The A.C. Moore Arts & Crafts Inc. retail chain hung a handmade “for sale” sign on itself Tuesday.
The Berlin, N.J., company became the latest retailer to disclose that it was “exploring strategic alternatives.” The choices mentioned in its brief statement include a potential sale, corporate financing, or raising more capital.
The announcement, made before the stock market had opened, stirred shareholders into action. On Tuesday, the stock price jumped 17 percent, or 41 cents, to close at $2.85 on more than six times the average daily volume for the last five years.
No doubt, some may be hoping that the process will lead to an outcome similar to that of one of A.C. Moore’s big competitors, Jo-Ann Stores Inc., which agreed to be taken private Dec. 23 in a deal valued at $1.6 billion.
Leonard Green & Partners L.P.’s offer of $61 a share for Ohio-based Jo-Ann Stores valued the fabric retailer at 7.8 times earnings before interest, taxes, depreciation, and amortization over its last four quarters.
It’s hard to imagine what someone might be willing to pay for A.C. Moore because it has lost money for its last 11 quarters and been unable to halt a slide in net sales. It lost $8.15 million, or 33 cents a share, in the third quarter ended Oct. 2.
In contrast, Jo-Ann Stores and the biggest player in the crafts-and-hobby industry, Michaels Stores Inc., posted higher sales and improved operating profits for the first three quarters of 2010. Irving, Texas-based Michaels Stores was taken private in a $5.52 billion transaction by Bain Capital and Blackstone Group L.P. in 2006.
With net sales of $468.89 million in its fiscal year ended Jan. 2, 2010, A.C. Moore is but a swatch of fabric next to the bolts of Jo-Ann ($1.99 billion in net sales) and bead work of Michaels ($3.89 billion). A.C. Moore’s annual sales have declined each year since they hit $589.51 million in 2006.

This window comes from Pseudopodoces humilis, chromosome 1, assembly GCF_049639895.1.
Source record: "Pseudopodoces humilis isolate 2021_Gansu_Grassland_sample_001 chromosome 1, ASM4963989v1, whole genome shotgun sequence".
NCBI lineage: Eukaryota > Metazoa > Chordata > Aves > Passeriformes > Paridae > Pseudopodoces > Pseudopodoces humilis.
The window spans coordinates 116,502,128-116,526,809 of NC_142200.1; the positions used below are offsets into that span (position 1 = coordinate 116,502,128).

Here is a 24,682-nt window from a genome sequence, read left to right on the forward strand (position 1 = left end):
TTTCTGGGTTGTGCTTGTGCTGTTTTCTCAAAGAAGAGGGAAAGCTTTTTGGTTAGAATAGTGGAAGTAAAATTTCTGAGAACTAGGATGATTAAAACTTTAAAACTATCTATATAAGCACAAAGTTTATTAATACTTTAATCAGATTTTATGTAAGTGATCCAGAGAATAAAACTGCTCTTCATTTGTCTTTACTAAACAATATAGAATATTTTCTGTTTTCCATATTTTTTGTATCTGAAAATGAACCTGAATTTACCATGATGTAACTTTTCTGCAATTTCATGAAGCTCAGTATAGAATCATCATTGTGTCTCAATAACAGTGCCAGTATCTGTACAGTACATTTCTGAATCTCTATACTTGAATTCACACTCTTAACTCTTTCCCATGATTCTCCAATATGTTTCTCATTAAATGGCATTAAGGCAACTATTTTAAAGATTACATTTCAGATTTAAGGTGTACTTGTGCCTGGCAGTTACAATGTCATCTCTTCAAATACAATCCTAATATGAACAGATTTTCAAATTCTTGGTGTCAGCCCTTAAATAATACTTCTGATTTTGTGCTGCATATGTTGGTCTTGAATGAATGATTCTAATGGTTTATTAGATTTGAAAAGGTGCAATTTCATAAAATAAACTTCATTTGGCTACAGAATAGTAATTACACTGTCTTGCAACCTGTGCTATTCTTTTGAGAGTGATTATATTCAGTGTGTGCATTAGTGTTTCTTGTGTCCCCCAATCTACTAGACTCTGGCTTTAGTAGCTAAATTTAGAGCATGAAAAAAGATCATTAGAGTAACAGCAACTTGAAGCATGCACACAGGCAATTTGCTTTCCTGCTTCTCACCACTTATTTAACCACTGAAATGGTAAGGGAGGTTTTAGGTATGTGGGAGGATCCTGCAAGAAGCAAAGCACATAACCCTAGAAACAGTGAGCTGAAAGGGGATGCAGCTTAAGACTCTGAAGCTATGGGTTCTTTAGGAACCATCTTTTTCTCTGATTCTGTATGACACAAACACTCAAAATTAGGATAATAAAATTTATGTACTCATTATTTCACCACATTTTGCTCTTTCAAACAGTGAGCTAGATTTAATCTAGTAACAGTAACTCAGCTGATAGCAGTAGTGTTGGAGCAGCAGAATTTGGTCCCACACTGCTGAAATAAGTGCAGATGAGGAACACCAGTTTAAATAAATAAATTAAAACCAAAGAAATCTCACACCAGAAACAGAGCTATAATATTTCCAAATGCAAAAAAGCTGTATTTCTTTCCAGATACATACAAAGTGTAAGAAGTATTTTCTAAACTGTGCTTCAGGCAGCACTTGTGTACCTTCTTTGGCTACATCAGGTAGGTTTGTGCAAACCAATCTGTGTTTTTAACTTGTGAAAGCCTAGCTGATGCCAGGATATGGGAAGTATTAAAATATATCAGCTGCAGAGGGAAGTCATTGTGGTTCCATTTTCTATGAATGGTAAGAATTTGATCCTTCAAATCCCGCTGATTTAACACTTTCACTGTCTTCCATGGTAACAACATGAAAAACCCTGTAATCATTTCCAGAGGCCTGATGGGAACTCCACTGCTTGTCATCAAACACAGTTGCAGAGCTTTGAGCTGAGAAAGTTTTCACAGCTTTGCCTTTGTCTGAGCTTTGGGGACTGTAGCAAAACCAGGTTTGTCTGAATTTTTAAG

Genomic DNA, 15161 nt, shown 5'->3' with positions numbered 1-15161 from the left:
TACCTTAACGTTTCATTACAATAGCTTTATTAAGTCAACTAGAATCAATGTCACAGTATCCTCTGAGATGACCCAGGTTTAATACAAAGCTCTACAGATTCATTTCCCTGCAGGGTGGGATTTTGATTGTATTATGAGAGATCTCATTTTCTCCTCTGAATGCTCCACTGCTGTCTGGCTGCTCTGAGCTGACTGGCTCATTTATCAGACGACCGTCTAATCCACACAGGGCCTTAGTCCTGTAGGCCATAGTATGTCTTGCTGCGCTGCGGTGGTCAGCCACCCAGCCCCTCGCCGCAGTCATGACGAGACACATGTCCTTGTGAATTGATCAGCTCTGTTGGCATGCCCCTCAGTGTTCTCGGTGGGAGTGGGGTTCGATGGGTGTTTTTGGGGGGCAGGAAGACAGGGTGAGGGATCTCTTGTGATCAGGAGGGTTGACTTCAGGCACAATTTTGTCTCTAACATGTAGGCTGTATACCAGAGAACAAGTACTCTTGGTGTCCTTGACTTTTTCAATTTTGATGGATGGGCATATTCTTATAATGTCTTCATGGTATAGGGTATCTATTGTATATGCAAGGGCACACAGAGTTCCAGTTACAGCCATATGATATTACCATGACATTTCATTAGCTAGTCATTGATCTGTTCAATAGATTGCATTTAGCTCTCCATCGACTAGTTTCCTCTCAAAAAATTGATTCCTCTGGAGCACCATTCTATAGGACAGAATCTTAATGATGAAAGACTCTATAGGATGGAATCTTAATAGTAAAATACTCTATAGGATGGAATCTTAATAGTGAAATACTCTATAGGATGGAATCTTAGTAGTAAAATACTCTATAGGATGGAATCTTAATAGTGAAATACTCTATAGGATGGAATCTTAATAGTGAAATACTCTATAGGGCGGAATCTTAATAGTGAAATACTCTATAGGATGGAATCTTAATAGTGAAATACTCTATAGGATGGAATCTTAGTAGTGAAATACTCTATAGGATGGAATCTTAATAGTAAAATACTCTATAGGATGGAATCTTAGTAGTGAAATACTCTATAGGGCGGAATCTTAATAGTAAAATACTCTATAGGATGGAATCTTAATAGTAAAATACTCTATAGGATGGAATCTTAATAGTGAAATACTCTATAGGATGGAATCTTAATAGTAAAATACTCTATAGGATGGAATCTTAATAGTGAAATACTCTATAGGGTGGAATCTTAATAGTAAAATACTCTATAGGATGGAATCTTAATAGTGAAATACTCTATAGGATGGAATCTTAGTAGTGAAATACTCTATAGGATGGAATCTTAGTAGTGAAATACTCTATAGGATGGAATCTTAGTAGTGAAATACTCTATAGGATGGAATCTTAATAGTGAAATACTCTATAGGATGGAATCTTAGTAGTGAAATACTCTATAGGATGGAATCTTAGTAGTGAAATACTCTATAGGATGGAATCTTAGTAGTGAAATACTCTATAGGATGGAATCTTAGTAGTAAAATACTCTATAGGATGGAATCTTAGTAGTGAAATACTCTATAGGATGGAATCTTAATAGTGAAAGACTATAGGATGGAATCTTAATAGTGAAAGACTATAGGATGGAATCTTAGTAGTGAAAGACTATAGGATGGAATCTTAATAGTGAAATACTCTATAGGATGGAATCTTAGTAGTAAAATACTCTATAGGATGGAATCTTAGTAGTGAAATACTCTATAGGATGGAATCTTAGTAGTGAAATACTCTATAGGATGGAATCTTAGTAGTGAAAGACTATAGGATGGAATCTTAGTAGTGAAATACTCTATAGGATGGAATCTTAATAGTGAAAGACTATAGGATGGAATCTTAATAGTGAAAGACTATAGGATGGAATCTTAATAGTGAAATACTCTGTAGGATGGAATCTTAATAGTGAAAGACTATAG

A.C. Moore hired former Office Depot Inc. executive Rick A. Lepley as chief executive officer in June 2006 to remake the do-it-yourself chain. A biting recession made that job harder to accomplish, and Lepley retired last March, leaving it to current CEO Joseph A. Jeffries to complete the task.
In Tuesday’s statement, the company said it had “received third-party expressions of interest” but did not disclose who made them or what they were. It also said not to expect any more details unless the board approves a specific deal.
With 134 stores in the eastern United States, A.C. Moore has come a long way since it opened its first store in Moorestown in 1985. But it remains tiny compared with other regional players in its industry such as Hobby Lobby Stores Inc., of Oklahoma City, with its 469 stores, and Hancock Fabrics Inc., a Baldwyn, Miss., chain with 266 stores.
Hobby Lobby was acquired nearly two years ago, while Hancock Fabrics emerged from bankruptcy in August 2008. (Notice any pattern here?) Hancock recently said it would not renew the employment agreement of Jane F. Aggers, the CEO who steered the company through bankruptcy.
However, it’s not just the hobby-and-craft industry that’s wobbly. The whole retail industry is undergoing one of its periodic shakeouts, with big names such as Blockbuster Inc. in bankruptcy and Borders Group Inc. reportedly set to join it there this week.
A.C. Moore has one thing in its corner: It probably had more cash on its balance sheet at the end of its fiscal year than Borders. A.C. Moore said it finished the year with more than $35 million in cash. Borders hasn’t announced its cash position, but it had $23.1 million as of Oct. 30.
Janney Montgomery Scott L.L.C., the Philadelphia investment-banking firm that A.C. Moore hired to serve as its financial adviser, is once again in the position of trying to help a regional player find its financial footing. Last month, debt-burdened Tasty Baking Co. retained Janney to help it refinance or find a buyer for the maker of Tastykake cakes and pies.
In the end, though, it’s up to A.C. Moore’s board to craft a deal to ensure the company has a shot at 25 more years.
UPDATED ON 2/17/11: I incorrectly identified Hobby Lobby Stores Inc. as having been acquired, but a company representative told me that ownership had not changed in 40 years. I'd confused it with a company with a similiar name -- Hobby Lobby International Inc. -- that had been sold in early 2009.